When it comes to natural disasters, providing as much advance warning as possible enables the public to take precautionary measures or evacuate if necessary. Storm-tracking satellites and weather-prediction modeling have made dramatic advances. Some new early-warning systems for earthquakes will cause elevators to stop and open at the nearest floor so people are not trapped, send alerts to hospital operating rooms, and shut down the flow of natural gas in pipelines to reduce the risk of fires.
In emergencies, people now stay glued to their smartphones. Where cities once relied on the news media to inform communities in peril, they now supplement those efforts by using social media channels. The flow of information runs two ways, with the public providing real-time digital updates that can help authorities assess damage and deploy resources. Cities can crowdsource data to piece together a picture of which evacuation routes are passable, where power is out, and whether specific shelters are full.
Thousands of calls for help can strain a city’s resources and first responders to the limit in an emergency, and a lack of information sharing across agencies and neighboring jurisdictions can hamper efforts. Command centers with big data dashboards and data visualization tools can help authorities monitor rapidly evolving situations, allocate help where it is needed, and coordinate multiple agencies. Drones are increasingly being used to survey damage over large areas, while robots are beginning to assist with search-and-rescue efforts.
The ability to manage things in the moment is one aspect of keeping cities resilient. Another is planning ahead to meet long-term challenges. Analyzing data sets at scale and using tools such as geospatial mapping can give city planners better insights and ultimately support smarter decisions about where to expand infrastructure systems to accommodate growth. Unlike traditional capital projects, smart solutions are often much faster and cheaper to introduce, enabling cities to become more responsive and adaptable.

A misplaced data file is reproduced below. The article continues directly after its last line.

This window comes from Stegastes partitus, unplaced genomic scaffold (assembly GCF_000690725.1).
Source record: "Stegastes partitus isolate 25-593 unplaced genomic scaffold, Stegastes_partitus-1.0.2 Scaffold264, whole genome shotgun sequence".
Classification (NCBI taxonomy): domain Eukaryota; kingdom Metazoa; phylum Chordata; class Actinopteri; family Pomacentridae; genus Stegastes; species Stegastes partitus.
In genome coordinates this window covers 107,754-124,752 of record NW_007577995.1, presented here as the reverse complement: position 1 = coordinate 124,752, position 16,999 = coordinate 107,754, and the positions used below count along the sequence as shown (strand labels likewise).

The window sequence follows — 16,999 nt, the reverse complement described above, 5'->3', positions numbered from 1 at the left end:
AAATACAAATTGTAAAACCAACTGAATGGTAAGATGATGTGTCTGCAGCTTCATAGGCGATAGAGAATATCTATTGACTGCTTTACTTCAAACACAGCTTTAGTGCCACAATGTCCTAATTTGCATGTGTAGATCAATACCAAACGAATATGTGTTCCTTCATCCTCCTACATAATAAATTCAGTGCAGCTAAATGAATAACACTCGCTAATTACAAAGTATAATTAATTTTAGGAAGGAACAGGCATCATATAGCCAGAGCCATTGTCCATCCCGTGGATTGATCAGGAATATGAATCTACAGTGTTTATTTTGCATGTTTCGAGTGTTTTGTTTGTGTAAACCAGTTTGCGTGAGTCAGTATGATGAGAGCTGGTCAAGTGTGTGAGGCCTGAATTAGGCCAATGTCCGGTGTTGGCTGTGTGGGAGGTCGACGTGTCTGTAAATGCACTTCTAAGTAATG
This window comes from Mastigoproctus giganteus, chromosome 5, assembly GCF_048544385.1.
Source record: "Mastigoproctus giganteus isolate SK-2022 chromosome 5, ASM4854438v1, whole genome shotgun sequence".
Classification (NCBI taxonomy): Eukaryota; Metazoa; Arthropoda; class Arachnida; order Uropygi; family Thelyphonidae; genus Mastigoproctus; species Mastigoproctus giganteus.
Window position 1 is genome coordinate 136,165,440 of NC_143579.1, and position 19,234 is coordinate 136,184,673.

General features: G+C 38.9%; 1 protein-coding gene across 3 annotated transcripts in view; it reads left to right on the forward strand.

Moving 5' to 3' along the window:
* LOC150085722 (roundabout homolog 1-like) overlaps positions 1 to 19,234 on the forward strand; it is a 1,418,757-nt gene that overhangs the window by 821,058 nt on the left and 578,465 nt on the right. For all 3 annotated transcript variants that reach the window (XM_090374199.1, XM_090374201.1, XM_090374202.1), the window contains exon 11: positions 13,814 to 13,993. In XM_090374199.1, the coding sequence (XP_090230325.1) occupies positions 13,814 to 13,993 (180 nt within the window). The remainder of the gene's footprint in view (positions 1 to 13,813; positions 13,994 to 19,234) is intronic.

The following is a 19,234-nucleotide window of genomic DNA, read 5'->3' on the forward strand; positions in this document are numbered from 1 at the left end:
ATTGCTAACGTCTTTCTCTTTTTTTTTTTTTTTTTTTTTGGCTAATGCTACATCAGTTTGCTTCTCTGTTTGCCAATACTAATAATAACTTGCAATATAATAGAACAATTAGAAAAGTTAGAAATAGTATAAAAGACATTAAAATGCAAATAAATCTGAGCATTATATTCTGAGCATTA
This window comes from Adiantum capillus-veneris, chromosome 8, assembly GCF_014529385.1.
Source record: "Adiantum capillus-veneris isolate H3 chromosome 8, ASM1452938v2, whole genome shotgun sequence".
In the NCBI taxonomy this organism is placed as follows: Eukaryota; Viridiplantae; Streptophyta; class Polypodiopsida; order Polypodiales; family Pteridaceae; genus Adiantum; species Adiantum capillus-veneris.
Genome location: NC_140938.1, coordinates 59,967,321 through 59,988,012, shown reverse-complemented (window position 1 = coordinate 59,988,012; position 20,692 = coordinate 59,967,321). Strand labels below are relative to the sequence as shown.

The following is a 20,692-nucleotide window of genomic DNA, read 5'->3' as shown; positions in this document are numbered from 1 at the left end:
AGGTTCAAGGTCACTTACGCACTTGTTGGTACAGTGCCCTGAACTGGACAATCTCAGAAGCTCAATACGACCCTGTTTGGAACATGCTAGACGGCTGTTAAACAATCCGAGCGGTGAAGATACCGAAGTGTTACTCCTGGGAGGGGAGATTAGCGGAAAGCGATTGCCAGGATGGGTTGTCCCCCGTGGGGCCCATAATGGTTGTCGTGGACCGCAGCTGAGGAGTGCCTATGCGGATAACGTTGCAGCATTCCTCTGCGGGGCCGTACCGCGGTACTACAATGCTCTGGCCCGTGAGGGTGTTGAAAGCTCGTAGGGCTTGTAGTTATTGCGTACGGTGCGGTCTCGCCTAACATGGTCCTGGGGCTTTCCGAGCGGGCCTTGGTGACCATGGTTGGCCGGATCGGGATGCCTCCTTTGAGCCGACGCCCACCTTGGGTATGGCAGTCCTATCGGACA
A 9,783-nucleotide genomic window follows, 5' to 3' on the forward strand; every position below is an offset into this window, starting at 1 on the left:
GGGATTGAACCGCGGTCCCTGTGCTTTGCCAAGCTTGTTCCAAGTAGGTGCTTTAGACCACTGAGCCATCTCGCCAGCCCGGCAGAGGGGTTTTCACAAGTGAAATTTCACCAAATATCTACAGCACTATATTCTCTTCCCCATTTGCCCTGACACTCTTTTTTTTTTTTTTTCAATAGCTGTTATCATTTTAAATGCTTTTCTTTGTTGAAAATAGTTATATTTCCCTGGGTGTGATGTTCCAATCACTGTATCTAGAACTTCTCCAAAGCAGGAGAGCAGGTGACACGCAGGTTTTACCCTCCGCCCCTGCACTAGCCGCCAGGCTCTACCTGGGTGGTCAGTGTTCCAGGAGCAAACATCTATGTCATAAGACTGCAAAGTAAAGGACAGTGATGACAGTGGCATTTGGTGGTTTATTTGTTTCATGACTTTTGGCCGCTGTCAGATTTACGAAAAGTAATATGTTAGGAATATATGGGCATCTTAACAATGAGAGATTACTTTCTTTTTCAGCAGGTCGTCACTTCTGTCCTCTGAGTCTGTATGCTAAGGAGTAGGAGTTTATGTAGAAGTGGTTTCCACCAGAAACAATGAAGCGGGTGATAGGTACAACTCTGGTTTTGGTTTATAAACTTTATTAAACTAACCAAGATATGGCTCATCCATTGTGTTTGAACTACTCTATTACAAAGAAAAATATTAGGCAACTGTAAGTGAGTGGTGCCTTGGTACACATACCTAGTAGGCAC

The biggest long-term challenge of all is, of course, climate change. Urban areas consume over two-thirds of the world’s energy and generate roughly 70 percent of its greenhouse gas emissions. A host of smart technologies can help to reduce emissions. These include smart mobility options that discourage the use of private vehicles and cut down on idling traffic and delivery trucks. Intelligent building management systems and smart meters can reduce energy consumption. MGI’s research finds that cities deploying a range of smart solutions could, on average, cut greenhouse gas emissions by 10–15 percent.
As cities face the dual challenges of managing everyday stresses and preparing for worst-case scenarios, they need to improve their operational capabilities and future-proof their infrastructure. Smart technologies can help on both fronts, although digitizing the urban environment means that cybersecurity is another critical priority. Forward-looking investment in building robust, flexible infrastructure systems can position cities to absorb future growth and weather the shocks that come their way.